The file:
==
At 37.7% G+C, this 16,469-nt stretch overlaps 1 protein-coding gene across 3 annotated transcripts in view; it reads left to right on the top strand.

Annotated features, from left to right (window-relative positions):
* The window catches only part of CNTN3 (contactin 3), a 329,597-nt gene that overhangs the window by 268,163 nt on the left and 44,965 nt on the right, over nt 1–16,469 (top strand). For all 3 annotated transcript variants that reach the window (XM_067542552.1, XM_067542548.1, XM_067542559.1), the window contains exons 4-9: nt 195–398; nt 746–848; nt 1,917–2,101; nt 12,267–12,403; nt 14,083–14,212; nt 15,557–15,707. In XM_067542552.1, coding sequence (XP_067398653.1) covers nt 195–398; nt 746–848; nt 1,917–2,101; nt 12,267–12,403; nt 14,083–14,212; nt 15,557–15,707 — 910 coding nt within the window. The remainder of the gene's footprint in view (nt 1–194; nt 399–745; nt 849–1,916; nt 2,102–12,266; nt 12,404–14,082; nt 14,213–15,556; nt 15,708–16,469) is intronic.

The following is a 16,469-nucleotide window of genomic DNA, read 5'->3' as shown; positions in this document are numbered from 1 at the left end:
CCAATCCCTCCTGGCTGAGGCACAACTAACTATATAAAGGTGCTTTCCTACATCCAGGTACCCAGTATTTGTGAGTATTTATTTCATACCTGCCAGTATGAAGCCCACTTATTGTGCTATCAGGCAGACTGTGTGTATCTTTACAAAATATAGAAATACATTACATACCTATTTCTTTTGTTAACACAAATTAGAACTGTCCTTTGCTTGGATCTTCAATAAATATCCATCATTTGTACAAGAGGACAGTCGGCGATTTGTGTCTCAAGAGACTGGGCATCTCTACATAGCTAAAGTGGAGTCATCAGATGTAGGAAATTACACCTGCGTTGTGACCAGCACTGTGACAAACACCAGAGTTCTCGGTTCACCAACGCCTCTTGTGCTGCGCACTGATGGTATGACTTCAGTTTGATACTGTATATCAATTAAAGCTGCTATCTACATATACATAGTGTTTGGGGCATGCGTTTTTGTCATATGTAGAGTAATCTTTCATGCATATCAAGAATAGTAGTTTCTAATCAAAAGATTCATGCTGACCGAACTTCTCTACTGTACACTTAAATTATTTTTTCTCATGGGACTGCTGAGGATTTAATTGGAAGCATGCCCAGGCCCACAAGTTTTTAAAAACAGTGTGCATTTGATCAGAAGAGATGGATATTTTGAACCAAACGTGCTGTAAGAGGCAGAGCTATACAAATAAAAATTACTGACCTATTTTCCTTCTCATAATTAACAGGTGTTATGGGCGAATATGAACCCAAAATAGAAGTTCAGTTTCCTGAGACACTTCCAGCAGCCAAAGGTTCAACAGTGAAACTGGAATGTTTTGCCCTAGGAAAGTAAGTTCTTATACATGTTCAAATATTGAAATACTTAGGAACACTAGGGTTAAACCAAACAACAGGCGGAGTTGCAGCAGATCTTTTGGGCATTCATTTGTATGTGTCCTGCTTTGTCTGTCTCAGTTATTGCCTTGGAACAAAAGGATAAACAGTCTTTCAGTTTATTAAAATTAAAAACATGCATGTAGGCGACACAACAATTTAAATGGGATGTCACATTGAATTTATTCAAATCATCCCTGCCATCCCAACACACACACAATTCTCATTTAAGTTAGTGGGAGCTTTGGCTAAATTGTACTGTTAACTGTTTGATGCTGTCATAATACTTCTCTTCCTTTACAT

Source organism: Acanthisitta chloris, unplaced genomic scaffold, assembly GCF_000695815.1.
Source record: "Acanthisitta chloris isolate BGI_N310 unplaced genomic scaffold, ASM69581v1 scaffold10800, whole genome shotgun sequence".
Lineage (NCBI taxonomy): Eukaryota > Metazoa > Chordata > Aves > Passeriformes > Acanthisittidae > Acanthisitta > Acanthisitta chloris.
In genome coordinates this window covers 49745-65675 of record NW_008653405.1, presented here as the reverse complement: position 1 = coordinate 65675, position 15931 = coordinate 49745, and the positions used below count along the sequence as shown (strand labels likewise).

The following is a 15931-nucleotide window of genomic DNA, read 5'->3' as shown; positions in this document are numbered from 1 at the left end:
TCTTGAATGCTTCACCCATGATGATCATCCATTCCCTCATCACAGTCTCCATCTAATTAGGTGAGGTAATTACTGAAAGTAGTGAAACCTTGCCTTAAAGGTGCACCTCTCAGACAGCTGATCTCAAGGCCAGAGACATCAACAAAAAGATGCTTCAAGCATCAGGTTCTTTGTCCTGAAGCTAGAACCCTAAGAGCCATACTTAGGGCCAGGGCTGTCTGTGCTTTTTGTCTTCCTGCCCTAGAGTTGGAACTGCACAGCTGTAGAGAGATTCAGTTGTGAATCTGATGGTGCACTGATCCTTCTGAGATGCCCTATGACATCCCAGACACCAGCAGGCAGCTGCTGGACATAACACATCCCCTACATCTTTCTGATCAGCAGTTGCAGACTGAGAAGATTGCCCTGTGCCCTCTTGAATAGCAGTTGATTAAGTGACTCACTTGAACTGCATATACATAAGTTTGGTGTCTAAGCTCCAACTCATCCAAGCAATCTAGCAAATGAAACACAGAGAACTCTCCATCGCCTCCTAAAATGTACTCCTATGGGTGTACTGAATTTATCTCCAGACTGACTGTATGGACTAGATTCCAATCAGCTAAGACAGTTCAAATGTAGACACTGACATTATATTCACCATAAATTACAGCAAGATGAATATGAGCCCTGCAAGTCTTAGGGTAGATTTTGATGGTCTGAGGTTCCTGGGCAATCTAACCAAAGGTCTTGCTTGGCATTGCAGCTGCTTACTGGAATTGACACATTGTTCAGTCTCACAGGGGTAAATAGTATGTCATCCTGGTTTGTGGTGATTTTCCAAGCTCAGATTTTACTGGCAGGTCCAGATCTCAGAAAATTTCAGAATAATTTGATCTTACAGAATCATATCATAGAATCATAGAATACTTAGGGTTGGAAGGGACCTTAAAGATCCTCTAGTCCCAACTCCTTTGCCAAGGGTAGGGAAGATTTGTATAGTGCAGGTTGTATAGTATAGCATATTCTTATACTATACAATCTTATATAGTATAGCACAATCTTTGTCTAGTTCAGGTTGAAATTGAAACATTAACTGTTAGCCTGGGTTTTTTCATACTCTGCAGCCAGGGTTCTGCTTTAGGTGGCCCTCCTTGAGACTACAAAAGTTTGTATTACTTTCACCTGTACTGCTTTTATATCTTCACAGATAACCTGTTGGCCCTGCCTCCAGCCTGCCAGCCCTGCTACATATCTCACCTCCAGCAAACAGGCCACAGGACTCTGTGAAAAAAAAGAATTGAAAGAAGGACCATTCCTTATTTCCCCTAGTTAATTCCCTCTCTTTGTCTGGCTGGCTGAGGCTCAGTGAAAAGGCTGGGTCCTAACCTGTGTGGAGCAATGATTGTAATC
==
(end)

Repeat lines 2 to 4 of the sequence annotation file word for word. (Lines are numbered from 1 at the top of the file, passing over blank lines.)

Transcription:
Annotated features, from left to right (window-relative positions):
* The window catches only part of CNTN3 (contactin 3), a 329,597-nt gene that overhangs the window by 268,163 nt on the left and 44,965 nt on the right, over nt 1–16,469 (top strand). For all 3 annotated transcript variants that reach the window (XM_067542552.1, XM_067542548.1, XM_067542559.1), the window contains exons 4-9: nt 195–398; nt 746–848; nt 1,917–2,101; nt 12,267–12,403; nt 14,083–14,212; nt 15,557–15,707. In XM_067542552.1, coding sequence (XP_067398653.1) covers nt 195–398; nt 746–848; nt 1,917–2,101; nt 12,267–12,403; nt 14,083–14,212; nt 15,557–15,707 — 910 coding nt within the window. The remainder of the gene's footprint in view (nt 1–194; nt 399–745; nt 849–1,916; nt 2,102–12,266; nt 12,404–14,082; nt 14,213–15,556; nt 15,708–16,469) is intronic.

The following is a 16,469-nucleotide window of genomic DNA, read 5'->3' as shown; positions in this document are numbered from 1 at the left end: